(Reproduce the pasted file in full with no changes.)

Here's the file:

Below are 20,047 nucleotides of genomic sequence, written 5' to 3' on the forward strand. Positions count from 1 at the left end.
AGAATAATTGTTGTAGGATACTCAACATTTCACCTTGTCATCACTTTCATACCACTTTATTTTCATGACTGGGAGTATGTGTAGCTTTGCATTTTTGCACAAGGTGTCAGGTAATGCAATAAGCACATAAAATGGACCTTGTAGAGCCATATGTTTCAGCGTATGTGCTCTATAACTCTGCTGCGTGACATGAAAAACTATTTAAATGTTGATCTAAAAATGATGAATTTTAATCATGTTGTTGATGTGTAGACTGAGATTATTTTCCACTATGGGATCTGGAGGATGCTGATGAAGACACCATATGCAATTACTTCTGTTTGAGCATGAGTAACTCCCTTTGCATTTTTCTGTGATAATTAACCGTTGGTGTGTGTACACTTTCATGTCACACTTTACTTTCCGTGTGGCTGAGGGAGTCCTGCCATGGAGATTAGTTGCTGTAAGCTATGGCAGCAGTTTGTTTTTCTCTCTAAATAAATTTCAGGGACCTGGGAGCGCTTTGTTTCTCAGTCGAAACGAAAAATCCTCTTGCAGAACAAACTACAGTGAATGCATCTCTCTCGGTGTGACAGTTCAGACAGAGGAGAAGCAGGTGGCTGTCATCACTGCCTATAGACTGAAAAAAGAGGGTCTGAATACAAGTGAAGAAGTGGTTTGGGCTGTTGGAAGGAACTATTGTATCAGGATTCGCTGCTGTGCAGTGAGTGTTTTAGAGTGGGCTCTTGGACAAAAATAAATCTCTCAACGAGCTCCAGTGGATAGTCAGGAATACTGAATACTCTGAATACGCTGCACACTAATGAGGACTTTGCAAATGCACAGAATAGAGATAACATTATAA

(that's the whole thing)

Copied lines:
Below are 20,047 nucleotides of genomic sequence, written 5' to 3' on the forward strand. Positions count from 1 at the left end.
AGAATAATTGTTGTAGGATACTCAACATTTCACCTTGTCATCACTTTCATACCACTTTATTTTCATGACTGGGAGTATGTGTAGCTTTGCATTTTTGCACAAGGTGTCAGGTAATGCAATAAGCACATAAAATGGACCTTGTAGAGCCATATGTTTCAGCGTATGTGCTCTATAACTCTGCTGCGTGACATGAAAAACTATTTAAATGTTGATCTAAAAATGATGAATTTTAATCATGTTGTTGATGTGTAGACTGAGATTATTTTCCACTATGGGATCTGGAGGATGCTGATGAAGACACCATATGCAATTACTTCTGTTTGAGCATGAGTAACTCCCTTTGCATTTTTCTGTGATAATTAACCGTTGGTGTGTGTACACTTTCATGTCACACTTTACTTTCCGTGTGGCTGAGGGAGTCCTGCCATGGAGATTAGTTGCTGTAAGCTATGGCAGCAGTTTGTTTTTCTCTCTAAATAAATTTCAGGGACCTGGGAGCGCTTTGTTTCTCAGTCGAAACGAAAAATCCTCTTGCAGAACAAACTACAGTGAATGCATCTCTCTCGGTGTGACAGTTCAGACAGAGGAGAAGCAGGTGGCTGTCATCACTGCCTATAGACTGAAAAAAGAGGGTCTGAATACAAGTGAAGAAGTGGTTTGGGCTGTTGGAAGGAACTATTGTATCAGGATTCGCTGCTGTGCAGTGAGTGTTTTAGAGTGGGCTCTTGGACAAAAATAAATCTCTCAACGAGCTCCAGTGGATAGTCAGGAATACTGAATACTCTGAATACGCTGCACACTAATGAGGACTTTGCAAATGCACAGAATAGAGATAACATTATAA